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Exploring the Scotland of Shakespeare’s Macbeth

Iona Abbey - The Scotland of Macbeth

Iona Abbey – the final resting place of the real-life Macbeth and over 50 other Scottish Kings.

While it may hold the title of the shortest tragedy among the works of Shakespeare, Macbeth has also been one of the most admired and influential since its debut in 1606. The play examines the psychological damage that can be wrought on those who seek power for its own sake, and it has served as a cautionary tale for powerful figures for centuries. While the real-life historical Macbeth had very little in common with Shakespeare’s character, the Scotland within Macbeth is very real. You can even plan an entire tour of Scotland based on the play and the places the real-life Macbeth would have known! Here are just a few places to check out.


A small town located north of Inverness in the Scottish Highlands; historians believe that this is the birthplace of the historical Macbeth who would go on to become the King of Scotland in the 11th century. While the castle at Dingwall was constructed after Macbeth’s time, it’s worth seeing as it was once the largest castle north of Stirling – at one time the capital of Scotland.


The historical King Macbeth ruled over a portion of Scotland known as the Mormaerdom of Moray – an area encompassing more than the current Moray region. Moray is full of breathtaking landscapes along the coast and is one of the best places to see wild dolphins in the entire UK. Scotch whisky fans will also enjoy touring the numerous distilleries in the region!

Glamis Castle

In Shakespeare’s tragedy, Macbeth’s title is “Thane of Glamis”, and this would’ve been his castle. While the real-life Macbeth wasn’t connected with the castle, there are some interesting connections between history and the play here. For example, Malcolm II, the King of Scotland before Duncan, was murdered at Glamis Castle. There are also local legends of hidden rooms and monsters skulking the halls of the castle!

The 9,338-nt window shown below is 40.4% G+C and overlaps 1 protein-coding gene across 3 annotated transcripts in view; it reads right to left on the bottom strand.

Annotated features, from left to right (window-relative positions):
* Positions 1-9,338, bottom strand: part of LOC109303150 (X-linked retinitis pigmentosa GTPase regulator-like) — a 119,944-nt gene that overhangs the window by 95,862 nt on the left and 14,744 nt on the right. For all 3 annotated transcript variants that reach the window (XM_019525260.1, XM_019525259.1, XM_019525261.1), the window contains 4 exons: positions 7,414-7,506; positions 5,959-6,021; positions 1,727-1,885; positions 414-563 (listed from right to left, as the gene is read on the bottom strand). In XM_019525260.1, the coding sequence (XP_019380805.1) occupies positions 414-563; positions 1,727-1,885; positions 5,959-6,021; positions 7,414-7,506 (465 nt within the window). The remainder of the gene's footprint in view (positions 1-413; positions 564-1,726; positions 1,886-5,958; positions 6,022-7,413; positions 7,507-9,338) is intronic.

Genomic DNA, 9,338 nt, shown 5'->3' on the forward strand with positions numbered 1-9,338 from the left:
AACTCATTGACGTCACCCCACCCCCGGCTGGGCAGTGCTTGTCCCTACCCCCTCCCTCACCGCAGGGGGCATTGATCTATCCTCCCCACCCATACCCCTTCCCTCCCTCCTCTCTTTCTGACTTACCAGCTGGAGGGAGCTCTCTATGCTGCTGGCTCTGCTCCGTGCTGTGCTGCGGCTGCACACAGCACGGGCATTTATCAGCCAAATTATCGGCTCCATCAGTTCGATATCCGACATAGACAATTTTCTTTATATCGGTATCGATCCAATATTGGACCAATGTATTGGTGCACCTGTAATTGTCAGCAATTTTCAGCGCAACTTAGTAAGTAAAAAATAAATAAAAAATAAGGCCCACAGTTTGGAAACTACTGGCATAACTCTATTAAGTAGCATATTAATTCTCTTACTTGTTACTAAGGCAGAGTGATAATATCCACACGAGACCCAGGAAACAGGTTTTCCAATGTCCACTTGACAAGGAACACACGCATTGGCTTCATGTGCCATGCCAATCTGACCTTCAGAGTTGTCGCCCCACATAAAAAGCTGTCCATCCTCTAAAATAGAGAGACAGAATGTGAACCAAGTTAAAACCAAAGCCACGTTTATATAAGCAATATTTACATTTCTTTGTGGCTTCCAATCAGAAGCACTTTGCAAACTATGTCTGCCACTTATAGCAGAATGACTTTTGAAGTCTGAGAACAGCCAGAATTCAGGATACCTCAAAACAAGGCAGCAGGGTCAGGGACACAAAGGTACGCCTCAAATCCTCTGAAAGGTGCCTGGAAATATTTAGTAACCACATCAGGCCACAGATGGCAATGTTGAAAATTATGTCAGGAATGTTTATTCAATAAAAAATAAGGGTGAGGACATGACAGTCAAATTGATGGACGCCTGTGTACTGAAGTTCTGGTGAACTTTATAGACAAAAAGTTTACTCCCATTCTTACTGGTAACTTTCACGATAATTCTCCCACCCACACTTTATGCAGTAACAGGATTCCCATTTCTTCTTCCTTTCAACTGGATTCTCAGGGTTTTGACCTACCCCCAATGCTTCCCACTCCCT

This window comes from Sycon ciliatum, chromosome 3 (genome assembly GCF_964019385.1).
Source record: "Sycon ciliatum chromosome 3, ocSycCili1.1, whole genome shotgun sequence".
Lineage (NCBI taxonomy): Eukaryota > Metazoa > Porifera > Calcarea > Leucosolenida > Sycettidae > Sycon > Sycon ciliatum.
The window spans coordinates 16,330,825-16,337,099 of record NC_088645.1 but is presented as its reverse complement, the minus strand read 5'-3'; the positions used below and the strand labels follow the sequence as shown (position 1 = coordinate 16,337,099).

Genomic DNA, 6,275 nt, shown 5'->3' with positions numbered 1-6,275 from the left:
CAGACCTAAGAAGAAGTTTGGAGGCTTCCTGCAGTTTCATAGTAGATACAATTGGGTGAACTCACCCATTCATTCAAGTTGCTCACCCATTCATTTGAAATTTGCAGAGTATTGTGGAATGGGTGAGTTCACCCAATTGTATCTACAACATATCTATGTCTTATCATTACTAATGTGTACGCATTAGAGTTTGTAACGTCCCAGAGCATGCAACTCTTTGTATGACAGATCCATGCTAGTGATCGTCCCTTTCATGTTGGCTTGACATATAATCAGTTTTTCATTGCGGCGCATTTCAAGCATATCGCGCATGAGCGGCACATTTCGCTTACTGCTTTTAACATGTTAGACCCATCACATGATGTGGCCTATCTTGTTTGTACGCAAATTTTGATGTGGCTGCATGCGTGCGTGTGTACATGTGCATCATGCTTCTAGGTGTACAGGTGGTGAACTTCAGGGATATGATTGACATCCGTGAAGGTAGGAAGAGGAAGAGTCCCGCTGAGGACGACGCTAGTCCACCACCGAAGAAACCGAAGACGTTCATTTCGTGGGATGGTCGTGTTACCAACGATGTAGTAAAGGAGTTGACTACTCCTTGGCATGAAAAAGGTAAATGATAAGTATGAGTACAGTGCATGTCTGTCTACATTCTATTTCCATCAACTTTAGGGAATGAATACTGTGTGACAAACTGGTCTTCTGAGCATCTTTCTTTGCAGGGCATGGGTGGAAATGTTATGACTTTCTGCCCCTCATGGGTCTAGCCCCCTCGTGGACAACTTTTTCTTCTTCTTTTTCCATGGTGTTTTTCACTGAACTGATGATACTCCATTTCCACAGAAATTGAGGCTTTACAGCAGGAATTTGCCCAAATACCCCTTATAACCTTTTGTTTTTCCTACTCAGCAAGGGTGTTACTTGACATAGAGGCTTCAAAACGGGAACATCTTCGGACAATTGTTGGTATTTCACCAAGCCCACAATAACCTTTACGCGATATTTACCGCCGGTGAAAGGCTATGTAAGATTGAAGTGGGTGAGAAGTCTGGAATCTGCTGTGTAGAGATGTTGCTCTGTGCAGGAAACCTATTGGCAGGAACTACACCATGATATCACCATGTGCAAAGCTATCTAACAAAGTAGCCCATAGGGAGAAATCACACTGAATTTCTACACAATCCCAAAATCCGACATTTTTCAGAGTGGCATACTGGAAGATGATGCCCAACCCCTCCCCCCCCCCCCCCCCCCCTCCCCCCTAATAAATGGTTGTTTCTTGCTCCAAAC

Moot Hill, Scone

Historically, Moot Hill was the spot where coronation ceremonies for new kings were held. Shakespeare’s Macbeth was crowned here in the play, and it is almost certain the historical Macbeth would have been as well. The chapel on the hill is a recent construction, dating to the 19th century, as the original abbey at this location is lost to history.

Iona Abbey

A serene monastery located on an island, this is the final resting place of Macbeth, Duncan, and over 50 other Scottish kings. Founded by St. Columba in the 6th century, the abbey features beautiful stone carvings of Celtic crosses and other carvings, some of which date back to before the time of the historical Macbeth. Iona Abbey makes for a great ending to a tour of Macbeth’s Scotland, giving you the opportunity to quietly contemplate the lessons both of the play and of history.

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